Stick your oar in As part of Minecrafting in Salford, an ambitious new project which is inviting men living in communities along the Bridgewater Canal to utilise their skills and creativity to build a Starvationer boat, like those once used in the Duke of Bridgewater's coal mines that led to the development of the canal back in 1761. The project was developed by Salford City Councils regeneration team in response to research that found that isolation and loneliness is more common in the UK in older men than women. The group are now inviting anyone wanting to be part of this project to this companion workshop. Participants will spend the day learning wood-crafting skills and making a paddle which they can take away with them. All levels of experience welcome. 10am- 3pm Wednesday 8 June. Duke's Drive Country Park, off Parrin Lane, Monton, Salford M30 8AP. FREE / BOOKING ESSENTIAL

An Audience with FA Cup Heroes Manchester United Museum presents FA Cup winners Arthur Albiston and Lee Martin at Old Trafford for this panel discussion. With twenty years of experience and numerous medals between them, they know what it takes to make it on the pitch. 6-8pm Wednesday 8 June. Manchester United Museum, Sir Alex Ferguson Stand, Sir Matt Busby Way, Old Trafford M16 0RA. 5 / BOOKING RECOMMENDED

Radical Hero: An Audience with Betty Tebbs Born 10 April 1918 in Bury Lancashire, lifelong activist Betty Tebbs has worked tirelessly for womens rights, workers rights and the campaign for peace. In the early 1950s she successfully led women in the first ever strike for equal pay. She spent 17 years creating a trade union that fought for equal rights across the board. She has been involved in international peace negotiations, she was the President of the National Assembly for Women, and has been banned from America. When she was 89 she was arrested for her anti-Trident protests and at 98 continues to campaign. Join Betty and a special guest presenter to talk about her extraordinary life. 6-9pm Thursday 9 June. Peoples History Museum, Left Bank, Spinningfields M3 3ER. FREE / BOOKING RECOMMENDED

Film Premiere and Q&A: 1599 A True Story of the Elizabethan Court Feature-length docudrama 1599 is about two young people from Ordsall Hall in Salford (Margaret Radclyffe was a maid of honour to Queen Elizabeth I and her twin brother, Alexander, who was a friend of the foremost celebrity of the day, the Earl of Essex). Filmed on location in Manchester and the North West 1599 is narrated by Christopher Eccleston and presented by Clare McGlinn, and also features documentary-style interviews with academic specialists and musician Peter Hook. 7.30pm (7pm doors open) Thursday 9 June. Three Minute Theatre, Afflecks Arcade, 35-39 Oldham Street M1 1JG. FREE / BOOKING RECOMMENDED

MHF Celebration Day Bringing together nearly 100 histories and heritage organisations from across Greater Manchester including Back on Track, Greater Manchester Fire Service Museum, Gallery Oldham, Jodrell Bank, the Ramblers, the Royal National Lifeboat Institute, Royal Northern College of Music, Wood Street Mission, amongst many more. With exhibition stands, games, heritage bus rides, craft activities, film screenings, performances and talks, there will be something for all the family, plus it provides a perfect opportunity to find out how to get involved with these organisations that celebrate, preserve and explore Greater Manchesters past. 10:30-4pm Saturday 11 June. Manchester Town Hall, Albert Square M60 2LA & Central Library, St Peter's Square M2 5PD. FREE / DROP-IN [TALKS / BOOKING RECOMMENDED]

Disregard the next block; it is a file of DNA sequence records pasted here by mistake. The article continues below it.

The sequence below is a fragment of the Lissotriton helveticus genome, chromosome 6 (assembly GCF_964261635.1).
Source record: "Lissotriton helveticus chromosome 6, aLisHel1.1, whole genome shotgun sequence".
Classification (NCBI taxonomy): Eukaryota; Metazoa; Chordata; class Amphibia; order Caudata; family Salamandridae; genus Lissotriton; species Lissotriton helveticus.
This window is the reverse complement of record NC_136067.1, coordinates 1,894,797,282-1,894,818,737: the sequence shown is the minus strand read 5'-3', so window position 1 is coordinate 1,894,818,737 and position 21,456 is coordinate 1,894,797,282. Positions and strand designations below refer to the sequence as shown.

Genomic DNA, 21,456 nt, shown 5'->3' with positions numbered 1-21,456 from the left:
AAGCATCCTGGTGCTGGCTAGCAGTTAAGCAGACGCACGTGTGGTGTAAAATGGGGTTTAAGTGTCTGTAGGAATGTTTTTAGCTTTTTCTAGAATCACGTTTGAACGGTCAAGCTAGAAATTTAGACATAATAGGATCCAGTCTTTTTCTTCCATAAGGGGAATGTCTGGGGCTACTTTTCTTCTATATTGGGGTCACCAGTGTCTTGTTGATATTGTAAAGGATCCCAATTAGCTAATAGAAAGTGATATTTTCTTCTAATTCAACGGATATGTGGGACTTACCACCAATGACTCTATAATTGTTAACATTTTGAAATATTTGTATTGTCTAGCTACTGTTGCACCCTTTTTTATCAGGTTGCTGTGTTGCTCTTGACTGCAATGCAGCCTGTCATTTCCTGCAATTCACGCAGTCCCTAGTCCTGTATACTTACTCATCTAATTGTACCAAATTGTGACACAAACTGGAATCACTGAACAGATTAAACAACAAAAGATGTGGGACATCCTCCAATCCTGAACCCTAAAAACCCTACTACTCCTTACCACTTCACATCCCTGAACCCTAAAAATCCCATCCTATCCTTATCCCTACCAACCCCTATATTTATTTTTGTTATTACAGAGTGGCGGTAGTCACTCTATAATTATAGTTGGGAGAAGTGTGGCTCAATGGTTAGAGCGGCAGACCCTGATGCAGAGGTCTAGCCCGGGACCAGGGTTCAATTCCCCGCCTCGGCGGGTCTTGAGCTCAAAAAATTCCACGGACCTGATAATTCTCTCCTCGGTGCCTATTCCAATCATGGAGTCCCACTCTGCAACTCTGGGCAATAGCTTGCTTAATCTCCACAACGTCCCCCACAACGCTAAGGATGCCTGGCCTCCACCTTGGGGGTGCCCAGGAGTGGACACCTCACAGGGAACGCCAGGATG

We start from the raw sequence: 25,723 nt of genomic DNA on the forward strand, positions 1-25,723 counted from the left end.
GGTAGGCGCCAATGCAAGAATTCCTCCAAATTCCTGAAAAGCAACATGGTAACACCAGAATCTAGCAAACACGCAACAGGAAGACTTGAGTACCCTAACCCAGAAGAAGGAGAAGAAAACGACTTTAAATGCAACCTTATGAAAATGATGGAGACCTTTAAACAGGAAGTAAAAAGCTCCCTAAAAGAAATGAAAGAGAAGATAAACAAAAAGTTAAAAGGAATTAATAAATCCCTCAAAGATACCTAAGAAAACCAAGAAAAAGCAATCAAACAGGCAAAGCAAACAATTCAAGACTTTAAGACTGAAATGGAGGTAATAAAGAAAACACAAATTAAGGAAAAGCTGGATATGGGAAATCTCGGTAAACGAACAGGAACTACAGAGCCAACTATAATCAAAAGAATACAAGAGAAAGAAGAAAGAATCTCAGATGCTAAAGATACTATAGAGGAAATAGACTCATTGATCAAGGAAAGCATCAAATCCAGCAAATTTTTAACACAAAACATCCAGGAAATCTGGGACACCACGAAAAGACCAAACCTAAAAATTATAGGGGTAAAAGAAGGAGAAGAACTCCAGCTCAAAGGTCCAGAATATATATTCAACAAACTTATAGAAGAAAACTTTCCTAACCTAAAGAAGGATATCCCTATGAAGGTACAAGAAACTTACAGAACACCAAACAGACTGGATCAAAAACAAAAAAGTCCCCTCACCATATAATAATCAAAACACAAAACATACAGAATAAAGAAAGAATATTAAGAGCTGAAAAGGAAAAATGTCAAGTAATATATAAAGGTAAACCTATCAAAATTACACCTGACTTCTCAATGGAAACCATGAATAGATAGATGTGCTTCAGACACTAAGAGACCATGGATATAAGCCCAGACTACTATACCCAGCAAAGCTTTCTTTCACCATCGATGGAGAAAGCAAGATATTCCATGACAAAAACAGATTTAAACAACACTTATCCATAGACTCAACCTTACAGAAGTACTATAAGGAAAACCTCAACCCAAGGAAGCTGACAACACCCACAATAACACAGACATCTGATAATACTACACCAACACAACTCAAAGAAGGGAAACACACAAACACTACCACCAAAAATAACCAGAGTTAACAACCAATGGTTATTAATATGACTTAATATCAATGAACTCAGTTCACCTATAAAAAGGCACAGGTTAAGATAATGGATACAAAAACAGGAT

Angel Meadow: Victorian Britain's Most Savage Slum Journalist and author Dean Kirby takes readers on a hair-raising journey in his latest book; through the gin palaces, alleyways and underground vaults of this nineteenth century Manchester slum considered so diabolical it was re-christened 'hell upon earth' by Friedrich Engels. Join Dean in conversation at this Celebration Day event. Time TBC Saturday 11 June. Manchester Town Hall, Albert Square M60 2LA FREE/ BOOKING RECOMMENDED

Manchester and the Peppered Moth Perhaps the most famous example of natural selection the Dark Peppered Moth spread rapidly during the 19th century in Britains industrial, sooty environment. Genetics expert Prof. Laurence Cook who has been studying the evolution of the Peppered Moth since the 1960s and Head of Collections & Curator of Zoology Henry McGhie from Manchester Museum will talk about the Moth and its links to Manchesters history and development. 3pm-4pm Saturday 11 June. Manchester Museum, University of Manchester, Oxford Road M13 9PL. FREE / BOOKING ESSENTIAL

Edgar Wood: Middleton Architect Guided Walk Edgar Wood was an architect, artist and draftsman who practised from Manchester at the turn of the 20th century and was regarded as a proponent of the Arts and Crafts movement. He designed over twenty buildings that survive today in Middleton, including the spectacular Arts & Crafts Church (Long Street Methodist) and several grand homes along Rochdale Road. People are rediscovering the genius of Wood and Middleton is uniquely placed as a living museum of his work. 12 noon Sunday 12 June. Starting Outside Middleton Post Office, 53 Manchester New Road, Middleton M24 1SQ. 8 + 1 booking fee / BOOKING ESSENTIAL

Manchester Ballads In the 19th century, the news was presented as single sheets of paper printed with a ballad to be sung of the day's happenings. Manchester was one of the most important centres for the production of this cheaply produced street literature which was sold to ordinary people in the city streets, and Chetham's Library holds a large collection of these printed ballads. For MHF Band on the Wall is hosting a day of performances, films, exhibitions and talks, featuring social archaeologist David Jennings; producer of Edward IIs Manchesters Improving Daily, Gavin Sharp; pre-eminent broadside balladress Jennifer Reid; folk singers Mark Dowding and Chris Pollington; and The Fosbrooks. A day for all ages. 1pm-5:30pm Sunday 12 June. Band on the Wall, 25 Swan St M4 5JZ. FREE/ BOOKING RECOMMENDED

The full Manchester Histories Festival programme can be found at